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Getting Over a Breakup

Kaitlin Broderick LCPC

Relationship breakups are something that almost everyone experiences at one point or other during their life. They can leave us feeling devastated and confused. More often than not, our romantic relationships are the area in our lives where we have devoted the most time and energy into, and when this is suddenly taken away it can leave us feeling lost and uncertain. These are some common similarities that many people experience after a breakup and tips on how to get through this painful experience. 

Many people feel a rollercoaster of emotions ranging anywhere from sadness to anxiety to anger. These emotions may all come and go within the same day. On top of all this, breakups can actually manifest in physical pain since social pain and physical pain can share the same neural pathways in the brain. In the beginning of a relationship your dopamine and oxytocin or feel-good chemicals increase. When a breakup occurs, these feel-good chemicals decrease and your cortisol levels (you can think of this as a stress hormone) increase which can result in nausea and anxiety. 

On top of all these physical symptoms, there are many similarities people’s minds go to after a breakup. Obsessing over every little detail of the relationship and wondering where it all went wrong is common. Catastrophizing is also frequent where a person begins to truly believe “I will never find someone like them again”  or ‘I will be alone forever”. Another common manifestation after a breakup is to distort the reality of the relationship, focusing only on the good aspects and conveniently forgetting all the reasons why this person may not have been a good match for you. Force yourself to think of all the things that annoyed you about your ex or all the times you felt unhappy or insecure in the relationship. Recognizing that your mind is creating these cognitive distortions and forcing yourself to remember the negative aspects of the relationship can help you to look at the situation in a more realistic way.  Another thing to be aware of is that occasionally breakups can cause old traumas or things from our past that we haven’t dealt with to resurface. For example, if you find yourself feeling completely devastated after a brief relationship where you weren’t even that into the person, it may be that something from the past or old abandonment issues are coming to the surface.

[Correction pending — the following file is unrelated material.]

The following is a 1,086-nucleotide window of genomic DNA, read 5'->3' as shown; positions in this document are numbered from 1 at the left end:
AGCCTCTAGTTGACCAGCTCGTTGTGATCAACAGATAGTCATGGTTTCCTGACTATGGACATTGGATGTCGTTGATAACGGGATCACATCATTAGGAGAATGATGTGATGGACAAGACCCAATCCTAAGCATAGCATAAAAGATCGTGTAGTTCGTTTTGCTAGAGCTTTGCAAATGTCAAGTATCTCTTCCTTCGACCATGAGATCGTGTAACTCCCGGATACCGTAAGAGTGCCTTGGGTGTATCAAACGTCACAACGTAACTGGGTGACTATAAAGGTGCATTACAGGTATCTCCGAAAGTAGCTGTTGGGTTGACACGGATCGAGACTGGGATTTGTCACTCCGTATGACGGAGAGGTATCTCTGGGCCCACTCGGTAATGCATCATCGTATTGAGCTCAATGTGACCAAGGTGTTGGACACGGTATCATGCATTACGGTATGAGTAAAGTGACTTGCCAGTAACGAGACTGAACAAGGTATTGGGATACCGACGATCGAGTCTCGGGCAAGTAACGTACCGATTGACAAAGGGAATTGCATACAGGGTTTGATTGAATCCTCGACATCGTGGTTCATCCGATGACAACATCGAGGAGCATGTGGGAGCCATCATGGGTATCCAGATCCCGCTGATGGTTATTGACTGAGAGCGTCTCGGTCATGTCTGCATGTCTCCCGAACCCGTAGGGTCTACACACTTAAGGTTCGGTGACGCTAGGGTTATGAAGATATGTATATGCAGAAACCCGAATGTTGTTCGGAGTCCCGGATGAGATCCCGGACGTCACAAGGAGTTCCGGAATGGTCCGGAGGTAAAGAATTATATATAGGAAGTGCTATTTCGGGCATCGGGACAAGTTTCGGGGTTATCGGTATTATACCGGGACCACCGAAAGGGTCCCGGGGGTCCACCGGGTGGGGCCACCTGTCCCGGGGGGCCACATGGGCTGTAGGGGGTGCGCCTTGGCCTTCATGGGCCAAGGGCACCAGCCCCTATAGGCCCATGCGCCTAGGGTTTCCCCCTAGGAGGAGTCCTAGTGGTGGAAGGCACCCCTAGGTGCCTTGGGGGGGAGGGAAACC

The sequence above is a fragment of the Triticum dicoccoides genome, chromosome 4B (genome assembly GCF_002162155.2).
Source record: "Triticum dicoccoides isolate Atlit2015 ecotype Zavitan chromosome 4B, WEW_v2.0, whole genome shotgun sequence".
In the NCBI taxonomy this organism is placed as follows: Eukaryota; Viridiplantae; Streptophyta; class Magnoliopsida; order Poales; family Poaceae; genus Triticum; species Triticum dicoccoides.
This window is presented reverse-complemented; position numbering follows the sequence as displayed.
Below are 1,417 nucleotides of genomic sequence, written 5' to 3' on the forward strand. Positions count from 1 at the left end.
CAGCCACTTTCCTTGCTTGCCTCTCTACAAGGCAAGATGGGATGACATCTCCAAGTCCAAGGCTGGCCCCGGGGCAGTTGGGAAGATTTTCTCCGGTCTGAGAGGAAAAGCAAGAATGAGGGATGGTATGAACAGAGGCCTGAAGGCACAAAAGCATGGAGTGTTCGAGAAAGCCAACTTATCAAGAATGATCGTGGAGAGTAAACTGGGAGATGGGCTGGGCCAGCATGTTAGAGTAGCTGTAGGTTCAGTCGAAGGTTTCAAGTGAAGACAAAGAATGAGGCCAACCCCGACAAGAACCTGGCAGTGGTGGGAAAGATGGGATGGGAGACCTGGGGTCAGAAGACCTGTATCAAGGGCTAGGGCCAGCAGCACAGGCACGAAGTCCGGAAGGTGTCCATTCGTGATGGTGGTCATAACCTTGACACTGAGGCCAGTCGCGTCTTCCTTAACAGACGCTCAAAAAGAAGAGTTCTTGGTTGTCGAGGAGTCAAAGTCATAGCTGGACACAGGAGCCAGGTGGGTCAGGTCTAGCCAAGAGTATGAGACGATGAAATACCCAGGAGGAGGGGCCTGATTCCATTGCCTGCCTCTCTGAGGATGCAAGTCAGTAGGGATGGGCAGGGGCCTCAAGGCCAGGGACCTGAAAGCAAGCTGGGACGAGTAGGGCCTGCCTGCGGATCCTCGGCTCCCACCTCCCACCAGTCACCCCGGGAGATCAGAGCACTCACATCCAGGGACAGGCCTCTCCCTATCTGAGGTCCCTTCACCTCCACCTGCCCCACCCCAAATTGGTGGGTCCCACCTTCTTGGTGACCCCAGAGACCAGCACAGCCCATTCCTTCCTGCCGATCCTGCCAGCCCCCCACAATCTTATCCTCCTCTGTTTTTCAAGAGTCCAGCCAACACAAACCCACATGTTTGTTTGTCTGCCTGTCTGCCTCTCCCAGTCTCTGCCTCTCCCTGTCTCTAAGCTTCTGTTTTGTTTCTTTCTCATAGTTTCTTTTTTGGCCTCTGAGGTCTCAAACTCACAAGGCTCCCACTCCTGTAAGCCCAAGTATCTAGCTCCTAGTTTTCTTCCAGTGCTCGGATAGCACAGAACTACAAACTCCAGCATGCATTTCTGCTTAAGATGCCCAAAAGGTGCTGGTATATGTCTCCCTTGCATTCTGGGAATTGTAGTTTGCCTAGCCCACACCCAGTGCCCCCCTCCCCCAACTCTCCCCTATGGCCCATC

Although it may be tempting to follow your ex on social media, this is a surefire way to prolong the suffering and is one of the most painful things we can do to ourselves. Although this may be difficult to do, removing your ex from your social media accounts and getting rid of pictures or objects that remind you of them will make things easier and speed up the process of the recovery from the breakup. It might help to think of an addict trying to get over an addiction-every time you look at pictures of your ex you are getting a temporary “hit” that only prolongs the recovery process. 

It is also normal to wallow for a bit of time and neglect exercising or eating well. Be kind to yourself-you may not immediately feel motivated to take care of yourself and eat well but if the wallowing or isolation becomes excessive or prolonged it may be helpful to see a professional. 

Examine what areas of your life you feel may have been neglected during the relationship-maybe it was your career or your friendships and family-and devote your energy into those areas that you felt were neglected. Breakups hurt terribly in the moment but ultimately they can help you grow, find balance, and think about characteristics you do and don’t want in a partner moving forward. 

If you would like to talk to a therapist about relationships, we offer a range of counseling services including individual therapy, relationship therapy, and couples counseling in Chicago. Contact Symmetry Counseling today.

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